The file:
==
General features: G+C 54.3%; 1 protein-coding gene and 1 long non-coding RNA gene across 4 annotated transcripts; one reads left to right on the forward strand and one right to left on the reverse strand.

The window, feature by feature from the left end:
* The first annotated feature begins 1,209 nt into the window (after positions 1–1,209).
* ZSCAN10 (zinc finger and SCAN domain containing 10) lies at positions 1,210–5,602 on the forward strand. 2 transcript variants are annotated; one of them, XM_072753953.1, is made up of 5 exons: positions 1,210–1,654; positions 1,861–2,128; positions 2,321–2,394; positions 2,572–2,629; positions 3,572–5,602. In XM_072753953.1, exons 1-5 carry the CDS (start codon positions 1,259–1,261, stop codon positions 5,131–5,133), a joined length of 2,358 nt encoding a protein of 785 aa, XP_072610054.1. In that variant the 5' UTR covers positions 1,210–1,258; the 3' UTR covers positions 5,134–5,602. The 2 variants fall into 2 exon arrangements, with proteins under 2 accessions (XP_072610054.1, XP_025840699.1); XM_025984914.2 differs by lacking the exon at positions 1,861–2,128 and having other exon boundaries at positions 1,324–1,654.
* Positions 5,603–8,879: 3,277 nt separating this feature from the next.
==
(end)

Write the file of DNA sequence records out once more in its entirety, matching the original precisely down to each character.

General features: G+C 54.3%; 1 protein-coding gene and 1 long non-coding RNA gene across 4 annotated transcripts; one reads left to right on the forward strand and one right to left on the reverse strand.

The window, feature by feature from the left end:
* The first annotated feature begins 1,209 nt into the window (after positions 1–1,209).
* ZSCAN10 (zinc finger and SCAN domain containing 10) lies at positions 1,210–5,602 on the forward strand. 2 transcript variants are annotated; one of them, XM_072753953.1, is made up of 5 exons: positions 1,210–1,654; positions 1,861–2,128; positions 2,321–2,394; positions 2,572–2,629; positions 3,572–5,602. In XM_072753953.1, exons 1-5 carry the CDS (start codon positions 1,259–1,261, stop codon positions 5,131–5,133), a joined length of 2,358 nt encoding a protein of 785 aa, XP_072610054.1. In that variant the 5' UTR covers positions 1,210–1,258; the 3' UTR covers positions 5,134–5,602. The 2 variants fall into 2 exon arrangements, with proteins under 2 accessions (XP_072610054.1, XP_025840699.1); XM_025984914.2 differs by lacking the exon at positions 1,861–2,128 and having other exon boundaries at positions 1,324–1,654.
* Positions 5,603–8,879: 3,277 nt separating this feature from the next.